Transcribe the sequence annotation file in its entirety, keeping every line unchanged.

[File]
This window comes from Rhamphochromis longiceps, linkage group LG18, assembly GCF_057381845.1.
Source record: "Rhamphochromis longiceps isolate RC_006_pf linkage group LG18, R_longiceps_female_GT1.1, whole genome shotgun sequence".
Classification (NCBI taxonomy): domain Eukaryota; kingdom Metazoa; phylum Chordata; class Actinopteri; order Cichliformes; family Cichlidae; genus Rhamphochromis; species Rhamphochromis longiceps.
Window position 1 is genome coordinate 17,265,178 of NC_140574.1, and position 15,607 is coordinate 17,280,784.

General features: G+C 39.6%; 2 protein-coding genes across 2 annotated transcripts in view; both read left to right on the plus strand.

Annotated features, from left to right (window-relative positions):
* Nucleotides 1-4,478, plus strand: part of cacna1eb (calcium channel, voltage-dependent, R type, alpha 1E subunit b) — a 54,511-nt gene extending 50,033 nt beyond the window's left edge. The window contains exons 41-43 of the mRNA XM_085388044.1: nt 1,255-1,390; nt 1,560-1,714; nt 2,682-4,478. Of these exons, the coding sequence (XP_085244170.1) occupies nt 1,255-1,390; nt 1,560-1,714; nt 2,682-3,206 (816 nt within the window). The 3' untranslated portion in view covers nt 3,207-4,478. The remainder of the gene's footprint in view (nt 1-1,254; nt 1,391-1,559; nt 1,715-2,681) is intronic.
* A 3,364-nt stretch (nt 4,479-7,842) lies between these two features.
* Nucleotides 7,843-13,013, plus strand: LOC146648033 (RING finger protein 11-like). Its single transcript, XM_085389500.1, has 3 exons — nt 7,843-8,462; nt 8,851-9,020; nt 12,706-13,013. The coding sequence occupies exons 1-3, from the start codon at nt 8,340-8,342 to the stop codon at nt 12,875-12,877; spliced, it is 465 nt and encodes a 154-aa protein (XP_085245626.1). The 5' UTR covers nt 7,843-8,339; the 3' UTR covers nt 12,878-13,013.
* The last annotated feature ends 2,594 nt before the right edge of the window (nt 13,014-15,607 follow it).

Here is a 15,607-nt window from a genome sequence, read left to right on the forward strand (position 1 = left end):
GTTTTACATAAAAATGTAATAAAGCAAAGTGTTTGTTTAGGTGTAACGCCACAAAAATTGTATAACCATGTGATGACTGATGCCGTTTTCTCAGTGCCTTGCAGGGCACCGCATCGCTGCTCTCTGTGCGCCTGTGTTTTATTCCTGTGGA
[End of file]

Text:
This window comes from Rhamphochromis longiceps, linkage group LG18, assembly GCF_057381845.1.
Source record: "Rhamphochromis longiceps isolate RC_006_pf linkage group LG18, R_longiceps_female_GT1.1, whole genome shotgun sequence".
Classification (NCBI taxonomy): domain Eukaryota; kingdom Metazoa; phylum Chordata; class Actinopteri; order Cichliformes; family Cichlidae; genus Rhamphochromis; species Rhamphochromis longiceps.
Window position 1 is genome coordinate 17,265,178 of NC_140574.1, and position 15,607 is coordinate 17,280,784.

General features: G+C 39.6%; 2 protein-coding genes across 2 annotated transcripts in view; both read left to right on the plus strand.

Annotated features, from left to right (window-relative positions):
* Nucleotides 1-4,478, plus strand: part of cacna1eb (calcium channel, voltage-dependent, R type, alpha 1E subunit b) — a 54,511-nt gene extending 50,033 nt beyond the window's left edge. The window contains exons 41-43 of the mRNA XM_085388044.1: nt 1,255-1,390; nt 1,560-1,714; nt 2,682-4,478. Of these exons, the coding sequence (XP_085244170.1) occupies nt 1,255-1,390; nt 1,560-1,714; nt 2,682-3,206 (816 nt within the window). The 3' untranslated portion in view covers nt 3,207-4,478. The remainder of the gene's footprint in view (nt 1-1,254; nt 1,391-1,559; nt 1,715-2,681) is intronic.
* A 3,364-nt stretch (nt 4,479-7,842) lies between these two features.
* Nucleotides 7,843-13,013, plus strand: LOC146648033 (RING finger protein 11-like). Its single transcript, XM_085389500.1, has 3 exons — nt 7,843-8,462; nt 8,851-9,020; nt 12,706-13,013. The coding sequence occupies exons 1-3, from the start codon at nt 8,340-8,342 to the stop codon at nt 12,875-12,877; spliced, it is 465 nt and encodes a 154-aa protein (XP_085245626.1). The 5' UTR covers nt 7,843-8,339; the 3' UTR covers nt 12,878-13,013.
* The last annotated feature ends 2,594 nt before the right edge of the window (nt 13,014-15,607 follow it).

Here is a 15,607-nt window from a genome sequence, read left to right on the forward strand (position 1 = left end):
GTTTTACATAAAAATGTAATAAAGCAAAGTGTTTGTTTAGGTGTAACGCCACAAAAATTGTATAACCATGTGATGACTGATGCCGTTTTCTCAGTGCCTTGCAGGGCACCGCATCGCTGCTCTCTGTGCGCCTGTGTTTTATTCCTGTGGA